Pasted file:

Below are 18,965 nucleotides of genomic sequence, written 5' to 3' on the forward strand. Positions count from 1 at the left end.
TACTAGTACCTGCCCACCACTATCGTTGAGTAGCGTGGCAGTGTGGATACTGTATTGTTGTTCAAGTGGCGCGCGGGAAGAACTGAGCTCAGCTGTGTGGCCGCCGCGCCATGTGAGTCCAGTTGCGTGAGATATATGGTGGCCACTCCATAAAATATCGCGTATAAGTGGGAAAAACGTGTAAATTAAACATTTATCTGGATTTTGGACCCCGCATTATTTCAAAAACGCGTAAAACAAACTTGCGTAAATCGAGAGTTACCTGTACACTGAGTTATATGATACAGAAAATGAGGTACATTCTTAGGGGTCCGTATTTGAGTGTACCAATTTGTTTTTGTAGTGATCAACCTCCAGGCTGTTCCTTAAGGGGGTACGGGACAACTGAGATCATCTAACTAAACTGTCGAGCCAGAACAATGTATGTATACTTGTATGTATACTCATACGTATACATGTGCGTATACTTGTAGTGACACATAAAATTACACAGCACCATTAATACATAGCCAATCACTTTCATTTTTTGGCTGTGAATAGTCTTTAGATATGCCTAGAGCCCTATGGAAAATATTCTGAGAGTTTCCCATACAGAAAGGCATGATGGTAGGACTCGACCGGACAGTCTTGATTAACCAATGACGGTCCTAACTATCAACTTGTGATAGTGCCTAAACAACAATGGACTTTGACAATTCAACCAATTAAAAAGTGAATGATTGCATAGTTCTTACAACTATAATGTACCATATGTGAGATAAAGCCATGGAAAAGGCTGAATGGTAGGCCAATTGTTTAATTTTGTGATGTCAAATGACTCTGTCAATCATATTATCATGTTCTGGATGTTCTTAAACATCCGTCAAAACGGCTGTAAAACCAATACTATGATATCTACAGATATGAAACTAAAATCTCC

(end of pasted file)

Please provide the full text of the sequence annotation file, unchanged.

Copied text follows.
Below are 18,965 nucleotides of genomic sequence, written 5' to 3' on the forward strand. Positions count from 1 at the left end.
TACTAGTACCTGCCCACCACTATCGTTGAGTAGCGTGGCAGTGTGGATACTGTATTGTTGTTCAAGTGGCGCGCGGGAAGAACTGAGCTCAGCTGTGTGGCCGCCGCGCCATGTGAGTCCAGTTGCGTGAGATATATGGTGGCCACTCCATAAAATATCGCGTATAAGTGGGAAAAACGTGTAAATTAAACATTTATCTGGATTTTGGACCCCGCATTATTTCAAAAACGCGTAAAACAAACTTGCGTAAATCGAGAGTTACCTGTACACTGAGTTATATGATACAGAAAATGAGGTACATTCTTAGGGGTCCGTATTTGAGTGTACCAATTTGTTTTTGTAGTGATCAACCTCCAGGCTGTTCCTTAAGGGGGTACGGGACAACTGAGATCATCTAACTAAACTGTCGAGCCAGAACAATGTATGTATACTTGTATGTATACTCATACGTATACATGTGCGTATACTTGTAGTGACACATAAAATTACACAGCACCATTAATACATAGCCAATCACTTTCATTTTTTGGCTGTGAATAGTCTTTAGATATGCCTAGAGCCCTATGGAAAATATTCTGAGAGTTTCCCATACAGAAAGGCATGATGGTAGGACTCGACCGGACAGTCTTGATTAACCAATGACGGTCCTAACTATCAACTTGTGATAGTGCCTAAACAACAATGGACTTTGACAATTCAACCAATTAAAAAGTGAATGATTGCATAGTTCTTACAACTATAATGTACCATATGTGAGATAAAGCCATGGAAAAGGCTGAATGGTAGGCCAATTGTTTAATTTTGTGATGTCAAATGACTCTGTCAATCATATTATCATGTTCTGGATGTTCTTAAACATCCGTCAAAACGGCTGTAAAACCAATACTATGATATCTACAGATATGAAACTAAAATCTCC